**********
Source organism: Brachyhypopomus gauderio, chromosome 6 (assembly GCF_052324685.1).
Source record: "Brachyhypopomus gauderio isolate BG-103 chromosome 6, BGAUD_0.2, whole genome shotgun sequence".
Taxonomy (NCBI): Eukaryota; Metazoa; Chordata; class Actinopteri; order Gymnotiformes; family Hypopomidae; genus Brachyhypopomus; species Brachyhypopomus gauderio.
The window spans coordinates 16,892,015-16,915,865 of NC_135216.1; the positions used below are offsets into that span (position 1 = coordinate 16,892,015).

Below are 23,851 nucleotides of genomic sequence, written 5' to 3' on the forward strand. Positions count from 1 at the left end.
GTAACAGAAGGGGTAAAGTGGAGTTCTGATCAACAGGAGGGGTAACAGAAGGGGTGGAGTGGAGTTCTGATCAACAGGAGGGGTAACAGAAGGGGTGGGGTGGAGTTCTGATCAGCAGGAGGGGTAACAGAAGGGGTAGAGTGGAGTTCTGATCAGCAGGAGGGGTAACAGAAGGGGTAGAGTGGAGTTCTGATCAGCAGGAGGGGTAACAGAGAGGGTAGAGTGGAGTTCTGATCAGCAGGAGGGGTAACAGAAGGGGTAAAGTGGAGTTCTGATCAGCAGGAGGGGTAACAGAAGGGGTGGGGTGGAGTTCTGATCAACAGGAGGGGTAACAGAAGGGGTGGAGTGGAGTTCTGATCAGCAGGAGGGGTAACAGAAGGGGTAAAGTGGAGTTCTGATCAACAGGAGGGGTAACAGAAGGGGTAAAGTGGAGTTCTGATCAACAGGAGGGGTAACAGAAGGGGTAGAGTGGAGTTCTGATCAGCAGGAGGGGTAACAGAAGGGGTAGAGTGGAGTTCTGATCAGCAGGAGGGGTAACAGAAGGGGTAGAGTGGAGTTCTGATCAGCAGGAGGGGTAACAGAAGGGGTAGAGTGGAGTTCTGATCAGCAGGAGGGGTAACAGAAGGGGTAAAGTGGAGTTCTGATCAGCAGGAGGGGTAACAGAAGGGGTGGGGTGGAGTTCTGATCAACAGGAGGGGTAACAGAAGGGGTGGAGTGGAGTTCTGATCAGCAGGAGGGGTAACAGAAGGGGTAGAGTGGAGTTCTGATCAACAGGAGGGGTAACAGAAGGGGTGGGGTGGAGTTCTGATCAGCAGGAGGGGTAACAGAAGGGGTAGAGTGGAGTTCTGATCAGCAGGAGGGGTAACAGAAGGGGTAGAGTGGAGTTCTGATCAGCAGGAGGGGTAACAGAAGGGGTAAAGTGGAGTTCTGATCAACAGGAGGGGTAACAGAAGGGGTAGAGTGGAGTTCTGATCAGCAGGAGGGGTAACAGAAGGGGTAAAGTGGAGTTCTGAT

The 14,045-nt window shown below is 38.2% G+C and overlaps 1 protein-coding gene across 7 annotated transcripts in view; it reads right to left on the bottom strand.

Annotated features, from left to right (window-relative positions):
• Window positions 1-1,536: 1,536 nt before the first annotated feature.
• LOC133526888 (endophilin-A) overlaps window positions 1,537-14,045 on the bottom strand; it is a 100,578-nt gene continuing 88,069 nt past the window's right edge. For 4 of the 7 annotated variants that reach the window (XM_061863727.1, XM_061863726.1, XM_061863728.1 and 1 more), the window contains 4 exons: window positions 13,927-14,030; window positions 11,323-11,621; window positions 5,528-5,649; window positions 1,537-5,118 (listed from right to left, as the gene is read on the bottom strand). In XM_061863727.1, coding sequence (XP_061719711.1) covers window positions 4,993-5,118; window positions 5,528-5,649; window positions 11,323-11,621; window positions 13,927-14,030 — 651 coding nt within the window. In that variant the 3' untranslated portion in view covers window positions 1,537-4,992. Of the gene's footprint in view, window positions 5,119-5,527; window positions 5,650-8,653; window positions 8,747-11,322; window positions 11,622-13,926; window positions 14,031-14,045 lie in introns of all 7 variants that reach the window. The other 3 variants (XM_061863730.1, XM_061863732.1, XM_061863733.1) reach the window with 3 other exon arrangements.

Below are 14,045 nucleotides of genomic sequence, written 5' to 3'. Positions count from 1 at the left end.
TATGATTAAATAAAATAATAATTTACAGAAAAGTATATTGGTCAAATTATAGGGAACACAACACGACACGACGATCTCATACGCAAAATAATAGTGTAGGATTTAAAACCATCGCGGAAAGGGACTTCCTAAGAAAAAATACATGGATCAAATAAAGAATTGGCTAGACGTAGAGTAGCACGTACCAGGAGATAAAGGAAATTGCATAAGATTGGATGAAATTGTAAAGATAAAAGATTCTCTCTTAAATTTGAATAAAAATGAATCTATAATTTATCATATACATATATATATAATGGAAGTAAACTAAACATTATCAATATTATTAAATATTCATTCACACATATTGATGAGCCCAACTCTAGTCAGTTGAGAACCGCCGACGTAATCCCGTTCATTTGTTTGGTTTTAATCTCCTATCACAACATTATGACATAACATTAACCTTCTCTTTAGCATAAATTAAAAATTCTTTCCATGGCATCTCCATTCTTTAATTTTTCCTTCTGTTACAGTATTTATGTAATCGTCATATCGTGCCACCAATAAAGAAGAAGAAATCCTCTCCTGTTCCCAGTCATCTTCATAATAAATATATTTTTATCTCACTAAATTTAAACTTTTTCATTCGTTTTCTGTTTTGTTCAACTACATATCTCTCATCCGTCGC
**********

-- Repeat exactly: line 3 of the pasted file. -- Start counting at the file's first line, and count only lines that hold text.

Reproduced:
Taxonomy (NCBI): Eukaryota; Metazoa; Chordata; class Actinopteri; order Gymnotiformes; family Hypopomidae; genus Brachyhypopomus; species Brachyhypopomus gauderio.